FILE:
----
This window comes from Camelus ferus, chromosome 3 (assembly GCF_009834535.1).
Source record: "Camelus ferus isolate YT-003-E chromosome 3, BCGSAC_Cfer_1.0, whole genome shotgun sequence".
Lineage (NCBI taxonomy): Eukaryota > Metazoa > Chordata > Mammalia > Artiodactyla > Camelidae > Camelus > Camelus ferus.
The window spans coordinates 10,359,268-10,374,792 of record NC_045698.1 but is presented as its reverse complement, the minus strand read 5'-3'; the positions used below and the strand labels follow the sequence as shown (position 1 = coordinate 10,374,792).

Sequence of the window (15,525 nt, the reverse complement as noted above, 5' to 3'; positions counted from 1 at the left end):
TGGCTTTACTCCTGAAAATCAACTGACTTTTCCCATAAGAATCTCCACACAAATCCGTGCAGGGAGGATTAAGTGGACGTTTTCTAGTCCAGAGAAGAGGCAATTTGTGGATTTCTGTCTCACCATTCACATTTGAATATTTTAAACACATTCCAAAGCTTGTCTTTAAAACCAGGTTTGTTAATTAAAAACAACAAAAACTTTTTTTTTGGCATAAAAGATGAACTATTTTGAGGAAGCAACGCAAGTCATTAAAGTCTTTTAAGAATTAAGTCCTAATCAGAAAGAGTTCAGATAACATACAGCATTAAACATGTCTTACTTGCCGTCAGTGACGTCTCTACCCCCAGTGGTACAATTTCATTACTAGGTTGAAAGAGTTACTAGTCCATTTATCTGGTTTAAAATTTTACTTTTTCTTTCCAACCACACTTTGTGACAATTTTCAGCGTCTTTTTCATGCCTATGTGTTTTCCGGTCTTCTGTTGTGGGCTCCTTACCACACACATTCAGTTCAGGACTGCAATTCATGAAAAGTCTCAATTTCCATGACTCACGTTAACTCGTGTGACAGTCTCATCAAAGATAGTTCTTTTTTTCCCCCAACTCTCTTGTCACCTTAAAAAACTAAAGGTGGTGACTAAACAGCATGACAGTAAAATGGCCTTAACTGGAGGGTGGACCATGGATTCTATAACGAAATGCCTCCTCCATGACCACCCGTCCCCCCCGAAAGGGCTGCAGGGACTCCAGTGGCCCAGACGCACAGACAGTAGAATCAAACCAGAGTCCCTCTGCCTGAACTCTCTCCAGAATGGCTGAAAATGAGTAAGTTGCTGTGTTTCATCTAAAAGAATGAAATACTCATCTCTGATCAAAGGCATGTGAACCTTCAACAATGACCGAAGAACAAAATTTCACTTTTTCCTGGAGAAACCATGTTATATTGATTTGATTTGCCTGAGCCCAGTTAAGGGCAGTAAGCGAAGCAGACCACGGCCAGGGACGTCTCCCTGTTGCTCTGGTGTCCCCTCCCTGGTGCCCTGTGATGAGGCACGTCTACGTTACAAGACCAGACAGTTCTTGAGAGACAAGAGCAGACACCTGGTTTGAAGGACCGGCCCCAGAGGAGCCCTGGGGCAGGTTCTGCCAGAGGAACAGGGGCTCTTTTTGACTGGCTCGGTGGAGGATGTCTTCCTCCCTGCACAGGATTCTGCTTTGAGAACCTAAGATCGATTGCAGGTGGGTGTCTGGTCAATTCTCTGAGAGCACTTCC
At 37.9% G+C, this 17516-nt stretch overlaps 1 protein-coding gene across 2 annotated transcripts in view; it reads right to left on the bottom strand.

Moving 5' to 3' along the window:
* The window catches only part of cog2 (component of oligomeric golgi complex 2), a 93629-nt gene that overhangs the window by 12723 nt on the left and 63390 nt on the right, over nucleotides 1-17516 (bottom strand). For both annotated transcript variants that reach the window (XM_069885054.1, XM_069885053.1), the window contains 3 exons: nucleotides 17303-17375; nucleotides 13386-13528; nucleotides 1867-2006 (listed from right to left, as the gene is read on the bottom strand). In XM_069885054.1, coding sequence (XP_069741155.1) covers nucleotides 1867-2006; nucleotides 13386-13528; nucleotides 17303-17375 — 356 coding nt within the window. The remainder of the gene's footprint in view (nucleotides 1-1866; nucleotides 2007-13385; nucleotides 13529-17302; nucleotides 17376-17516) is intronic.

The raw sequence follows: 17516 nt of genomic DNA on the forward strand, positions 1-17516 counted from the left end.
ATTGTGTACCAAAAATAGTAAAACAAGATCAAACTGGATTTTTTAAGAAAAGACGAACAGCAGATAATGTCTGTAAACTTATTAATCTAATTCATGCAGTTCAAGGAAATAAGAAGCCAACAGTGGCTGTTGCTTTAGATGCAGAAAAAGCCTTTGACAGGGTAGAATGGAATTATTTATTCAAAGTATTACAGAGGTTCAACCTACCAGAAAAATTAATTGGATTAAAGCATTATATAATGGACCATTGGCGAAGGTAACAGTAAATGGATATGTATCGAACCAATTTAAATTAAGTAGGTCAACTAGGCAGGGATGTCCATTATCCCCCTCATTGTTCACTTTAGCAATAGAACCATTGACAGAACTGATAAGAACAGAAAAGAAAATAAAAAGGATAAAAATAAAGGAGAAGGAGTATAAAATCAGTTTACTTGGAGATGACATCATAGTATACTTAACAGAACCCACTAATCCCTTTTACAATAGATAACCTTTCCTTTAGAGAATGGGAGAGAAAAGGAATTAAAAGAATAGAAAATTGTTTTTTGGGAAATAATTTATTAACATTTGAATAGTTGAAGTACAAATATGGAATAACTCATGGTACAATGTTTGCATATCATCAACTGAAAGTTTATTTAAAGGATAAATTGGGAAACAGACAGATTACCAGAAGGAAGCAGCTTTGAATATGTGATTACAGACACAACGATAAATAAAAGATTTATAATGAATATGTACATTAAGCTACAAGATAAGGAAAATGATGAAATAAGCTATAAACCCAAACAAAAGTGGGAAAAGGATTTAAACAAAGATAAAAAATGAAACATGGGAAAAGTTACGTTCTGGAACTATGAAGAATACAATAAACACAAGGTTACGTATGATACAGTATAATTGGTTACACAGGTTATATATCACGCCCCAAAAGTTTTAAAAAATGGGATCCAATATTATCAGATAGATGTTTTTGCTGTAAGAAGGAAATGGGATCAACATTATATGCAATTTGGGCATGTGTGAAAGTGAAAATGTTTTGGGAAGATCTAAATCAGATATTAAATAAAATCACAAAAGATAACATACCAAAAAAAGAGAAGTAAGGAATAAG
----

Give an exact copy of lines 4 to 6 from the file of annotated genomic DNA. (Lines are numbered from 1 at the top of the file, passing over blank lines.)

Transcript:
The window spans coordinates 10,359,268-10,374,792 of record NC_045698.1 but is presented as its reverse complement, the minus strand read 5'-3'; the positions used below and the strand labels follow the sequence as shown (position 1 = coordinate 10,374,792).

Sequence of the window (15,525 nt, the reverse complement as noted above, 5' to 3'; positions counted from 1 at the left end):
TGGCTTTACTCCTGAAAATCAACTGACTTTTCCCATAAGAATCTCCACACAAATCCGTGCAGGGAGGATTAAGTGGACGTTTTCTAGTCCAGAGAAGAGGCAATTTGTGGATTTCTGTCTCACCATTCACATTTGAATATTTTAAACACATTCCAAAGCTTGTCTTTAAAACCAGGTTTGTTAATTAAAAACAACAAAAACTTTTTTTTTGGCATAAAAGATGAACTATTTTGAGGAAGCAACGCAAGTCATTAAAGTCTTTTAAGAATTAAGTCCTAATCAGAAAGAGTTCAGATAACATACAGCATTAAACATGTCTTACTTGCCGTCAGTGACGTCTCTACCCCCAGTGGTACAATTTCATTACTAGGTTGAAAGAGTTACTAGTCCATTTATCTGGTTTAAAATTTTACTTTTTCTTTCCAACCACACTTTGTGACAATTTTCAGCGTCTTTTTCATGCCTATGTGTTTTCCGGTCTTCTGTTGTGGGCTCCTTACCACACACATTCAGTTCAGGACTGCAATTCATGAAAAGTCTCAATTTCCATGACTCACGTTAACTCGTGTGACAGTCTCATCAAAGATAGTTCTTTTTTTCCCCCAACTCTCTTGTCACCTTAAAAAACTAAAGGTGGTGACTAAACAGCATGACAGTAAAATGGCCTTAACTGGAGGGTGGACCATGGATTCTATAACGAAATGCCTCCTCCATGACCACCCGTCCCCCCCGAAAGGGCTGCAGGGACTCCAGTGGCCCAGACGCACAGACAGTAGAATCAAACCAGAGTCCCTCTGCCTGAACTCTCTCCAGAATGGCTGAAAATGAGTAAGTTGCTGTGTTTCATCTAAAAGAATGAAATACTCATCTCTGATCAAAGGCATGTGAACCTTCAACAATGACCGAAGAACAAAATTTCACTTTTTCCTGGAGAAACCATGTTATATTGATTTGATTTGCCTGAGCCCAGTTAAGGGCAGTAAGCGAAGCAGACCACGGCCAGGGACGTCTCCCTGTTGCTCTGGTGTCCCCTCCCTGGTGCCCTGTGATGAGGCACGTCTACGTTACAAGACCAGACAGTTCTTGAGAGACAAGAGCAGACACCTGGTTTGAAGGACCGGCCCCAGAGGAGCCCTGGGGCAGGTTCTGCCAGAGGAACAGGGGCTCTTTTTGACTGGCTCGGTGGAGGATGTCTTCCTCCCTGCACAGGATTCTGCTTTGAGAACCTAAGATCGATTGCAGGTGGGTGTCTGGTCAATTCTCTGAGAGCACTTCC